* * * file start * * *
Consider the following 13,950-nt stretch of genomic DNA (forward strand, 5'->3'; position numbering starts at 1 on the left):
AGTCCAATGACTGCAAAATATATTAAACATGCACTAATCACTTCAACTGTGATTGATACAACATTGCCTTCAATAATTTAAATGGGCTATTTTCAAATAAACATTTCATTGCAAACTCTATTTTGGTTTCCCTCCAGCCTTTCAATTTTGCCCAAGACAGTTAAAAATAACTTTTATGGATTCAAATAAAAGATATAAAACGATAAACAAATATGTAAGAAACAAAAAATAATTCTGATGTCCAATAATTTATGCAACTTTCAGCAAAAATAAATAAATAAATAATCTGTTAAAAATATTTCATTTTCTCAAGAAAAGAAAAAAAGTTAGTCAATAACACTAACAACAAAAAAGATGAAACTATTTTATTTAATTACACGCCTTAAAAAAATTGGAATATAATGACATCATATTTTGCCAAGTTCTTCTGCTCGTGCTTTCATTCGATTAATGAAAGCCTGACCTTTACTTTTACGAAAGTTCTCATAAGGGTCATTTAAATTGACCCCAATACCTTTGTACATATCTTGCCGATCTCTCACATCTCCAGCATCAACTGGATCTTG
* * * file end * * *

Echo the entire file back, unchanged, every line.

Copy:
Consider the following 13,950-nt stretch of genomic DNA (forward strand, 5'->3'; position numbering starts at 1 on the left):
AGTCCAATGACTGCAAAATATATTAAACATGCACTAATCACTTCAACTGTGATTGATACAACATTGCCTTCAATAATTTAAATGGGCTATTTTCAAATAAACATTTCATTGCAAACTCTATTTTGGTTTCCCTCCAGCCTTTCAATTTTGCCCAAGACAGTTAAAAATAACTTTTATGGATTCAAATAAAAGATATAAAACGATAAACAAATATGTAAGAAACAAAAAATAATTCTGATGTCCAATAATTTATGCAACTTTCAGCAAAAATAAATAAATAAATAATCTGTTAAAAATATTTCATTTTCTCAAGAAAAGAAAAAAAGTTAGTCAATAACACTAACAACAAAAAAGATGAAACTATTTTATTTAATTACACGCCTTAAAAAAATTGGAATATAATGACATCATATTTTGCCAAGTTCTTCTGCTCGTGCTTTCATTCGATTAATGAAAGCCTGACCTTTACTTTTACGAAAGTTCTCATAAGGGTCATTTAAATTGACCCCAATACCTTTGTACATATCTTGCCGATCTCTCACATCTCCAGCATCAACTGGATCTTG